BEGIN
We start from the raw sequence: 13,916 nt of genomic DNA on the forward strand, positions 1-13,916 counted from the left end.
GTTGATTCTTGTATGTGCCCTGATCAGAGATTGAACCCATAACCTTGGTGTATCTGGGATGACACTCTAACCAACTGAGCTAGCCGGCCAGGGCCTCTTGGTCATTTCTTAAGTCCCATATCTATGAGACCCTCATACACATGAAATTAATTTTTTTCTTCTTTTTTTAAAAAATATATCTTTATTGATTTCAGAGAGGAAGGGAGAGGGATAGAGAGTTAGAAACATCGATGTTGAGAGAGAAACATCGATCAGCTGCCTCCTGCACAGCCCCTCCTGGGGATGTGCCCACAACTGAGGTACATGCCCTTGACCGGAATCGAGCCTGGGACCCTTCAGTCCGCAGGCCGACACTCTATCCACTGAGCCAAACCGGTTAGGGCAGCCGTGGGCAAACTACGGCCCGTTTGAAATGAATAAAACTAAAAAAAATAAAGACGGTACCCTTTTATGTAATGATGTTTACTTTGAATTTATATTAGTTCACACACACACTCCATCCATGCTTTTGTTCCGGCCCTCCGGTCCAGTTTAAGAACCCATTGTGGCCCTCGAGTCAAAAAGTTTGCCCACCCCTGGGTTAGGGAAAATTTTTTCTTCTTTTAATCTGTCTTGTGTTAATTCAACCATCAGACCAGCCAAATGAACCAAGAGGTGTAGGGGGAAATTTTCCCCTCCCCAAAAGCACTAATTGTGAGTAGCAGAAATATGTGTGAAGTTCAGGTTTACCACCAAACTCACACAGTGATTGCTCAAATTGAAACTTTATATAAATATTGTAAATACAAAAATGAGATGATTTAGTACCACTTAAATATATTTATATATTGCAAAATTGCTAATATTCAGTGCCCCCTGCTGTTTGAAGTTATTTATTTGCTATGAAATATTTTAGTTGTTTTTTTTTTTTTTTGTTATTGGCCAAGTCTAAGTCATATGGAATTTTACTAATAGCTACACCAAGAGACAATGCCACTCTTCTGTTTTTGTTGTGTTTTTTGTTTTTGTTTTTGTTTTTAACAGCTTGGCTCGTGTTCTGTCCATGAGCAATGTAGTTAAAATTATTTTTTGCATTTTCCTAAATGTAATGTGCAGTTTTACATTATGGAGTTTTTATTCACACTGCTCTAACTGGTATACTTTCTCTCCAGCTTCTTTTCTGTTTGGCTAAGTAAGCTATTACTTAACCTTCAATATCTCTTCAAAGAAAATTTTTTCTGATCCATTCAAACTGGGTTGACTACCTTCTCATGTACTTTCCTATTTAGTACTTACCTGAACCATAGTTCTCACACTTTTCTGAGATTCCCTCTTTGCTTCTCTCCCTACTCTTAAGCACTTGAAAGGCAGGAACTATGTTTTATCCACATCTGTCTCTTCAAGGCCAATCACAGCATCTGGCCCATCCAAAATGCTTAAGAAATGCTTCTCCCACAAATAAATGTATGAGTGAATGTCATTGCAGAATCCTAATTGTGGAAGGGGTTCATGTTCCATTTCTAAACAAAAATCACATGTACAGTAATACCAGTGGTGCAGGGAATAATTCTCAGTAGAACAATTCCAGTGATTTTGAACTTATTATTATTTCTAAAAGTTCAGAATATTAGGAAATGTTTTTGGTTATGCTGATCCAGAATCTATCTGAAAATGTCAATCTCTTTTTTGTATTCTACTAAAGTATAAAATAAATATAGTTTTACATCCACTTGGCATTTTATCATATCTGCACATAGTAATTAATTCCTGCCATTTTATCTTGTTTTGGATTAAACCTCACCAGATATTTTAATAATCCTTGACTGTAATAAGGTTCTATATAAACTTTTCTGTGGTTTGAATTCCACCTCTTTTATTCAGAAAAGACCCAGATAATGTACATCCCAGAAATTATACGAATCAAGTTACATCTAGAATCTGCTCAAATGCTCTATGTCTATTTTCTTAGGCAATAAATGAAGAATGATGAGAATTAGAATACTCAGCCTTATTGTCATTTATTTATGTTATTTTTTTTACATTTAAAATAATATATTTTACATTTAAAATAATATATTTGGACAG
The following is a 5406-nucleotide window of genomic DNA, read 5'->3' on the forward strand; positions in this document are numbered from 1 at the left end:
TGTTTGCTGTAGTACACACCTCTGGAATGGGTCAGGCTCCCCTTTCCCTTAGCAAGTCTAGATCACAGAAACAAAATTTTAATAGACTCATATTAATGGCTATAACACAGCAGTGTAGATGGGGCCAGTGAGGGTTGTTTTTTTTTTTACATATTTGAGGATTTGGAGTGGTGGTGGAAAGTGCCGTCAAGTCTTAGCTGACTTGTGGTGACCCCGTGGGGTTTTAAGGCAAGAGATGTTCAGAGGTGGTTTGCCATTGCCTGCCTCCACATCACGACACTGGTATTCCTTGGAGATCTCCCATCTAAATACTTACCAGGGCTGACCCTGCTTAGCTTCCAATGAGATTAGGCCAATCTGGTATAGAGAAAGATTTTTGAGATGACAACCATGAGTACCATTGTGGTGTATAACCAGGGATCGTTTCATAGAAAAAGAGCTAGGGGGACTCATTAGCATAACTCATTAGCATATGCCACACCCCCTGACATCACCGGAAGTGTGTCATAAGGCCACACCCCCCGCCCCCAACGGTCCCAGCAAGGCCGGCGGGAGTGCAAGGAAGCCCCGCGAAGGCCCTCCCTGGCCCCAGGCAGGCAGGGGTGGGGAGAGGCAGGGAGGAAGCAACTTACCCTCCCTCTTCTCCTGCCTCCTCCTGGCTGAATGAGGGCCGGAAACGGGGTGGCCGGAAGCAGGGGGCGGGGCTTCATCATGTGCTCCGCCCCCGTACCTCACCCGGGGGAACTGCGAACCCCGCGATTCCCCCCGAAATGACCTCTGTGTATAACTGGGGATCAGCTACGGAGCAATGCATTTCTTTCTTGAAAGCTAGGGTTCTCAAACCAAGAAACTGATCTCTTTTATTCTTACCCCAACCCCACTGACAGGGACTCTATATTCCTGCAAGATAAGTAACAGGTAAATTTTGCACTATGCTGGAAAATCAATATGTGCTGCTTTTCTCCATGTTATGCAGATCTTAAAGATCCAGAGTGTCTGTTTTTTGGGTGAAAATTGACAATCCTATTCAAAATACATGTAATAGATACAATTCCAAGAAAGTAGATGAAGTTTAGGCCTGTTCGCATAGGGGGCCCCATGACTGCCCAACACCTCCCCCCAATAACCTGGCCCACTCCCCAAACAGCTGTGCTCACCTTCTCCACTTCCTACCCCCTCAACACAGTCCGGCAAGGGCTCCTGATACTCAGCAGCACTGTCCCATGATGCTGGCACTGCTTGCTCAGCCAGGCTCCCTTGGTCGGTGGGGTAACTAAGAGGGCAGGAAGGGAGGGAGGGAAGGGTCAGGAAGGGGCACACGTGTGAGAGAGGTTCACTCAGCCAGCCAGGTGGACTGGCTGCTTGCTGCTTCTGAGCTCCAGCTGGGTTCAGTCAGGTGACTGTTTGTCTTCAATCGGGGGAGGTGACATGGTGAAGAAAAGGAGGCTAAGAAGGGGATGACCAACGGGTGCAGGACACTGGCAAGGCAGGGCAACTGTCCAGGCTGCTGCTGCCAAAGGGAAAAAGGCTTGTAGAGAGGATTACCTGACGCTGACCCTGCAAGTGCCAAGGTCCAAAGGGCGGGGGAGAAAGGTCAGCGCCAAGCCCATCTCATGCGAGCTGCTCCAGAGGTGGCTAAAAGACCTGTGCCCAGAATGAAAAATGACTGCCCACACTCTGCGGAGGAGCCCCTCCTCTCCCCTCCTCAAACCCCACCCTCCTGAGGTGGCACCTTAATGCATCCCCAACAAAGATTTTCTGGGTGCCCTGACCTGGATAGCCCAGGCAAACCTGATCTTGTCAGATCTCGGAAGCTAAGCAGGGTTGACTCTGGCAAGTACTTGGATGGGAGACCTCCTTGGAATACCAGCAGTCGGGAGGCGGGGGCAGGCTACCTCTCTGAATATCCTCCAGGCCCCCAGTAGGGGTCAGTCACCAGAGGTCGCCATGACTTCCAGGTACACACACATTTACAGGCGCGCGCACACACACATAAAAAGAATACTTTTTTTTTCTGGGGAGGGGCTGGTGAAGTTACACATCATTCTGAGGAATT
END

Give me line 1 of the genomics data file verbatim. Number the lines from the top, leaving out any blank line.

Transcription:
We start from the raw sequence: 13,916 nt of genomic DNA on the forward strand, positions 1-13,916 counted from the left end.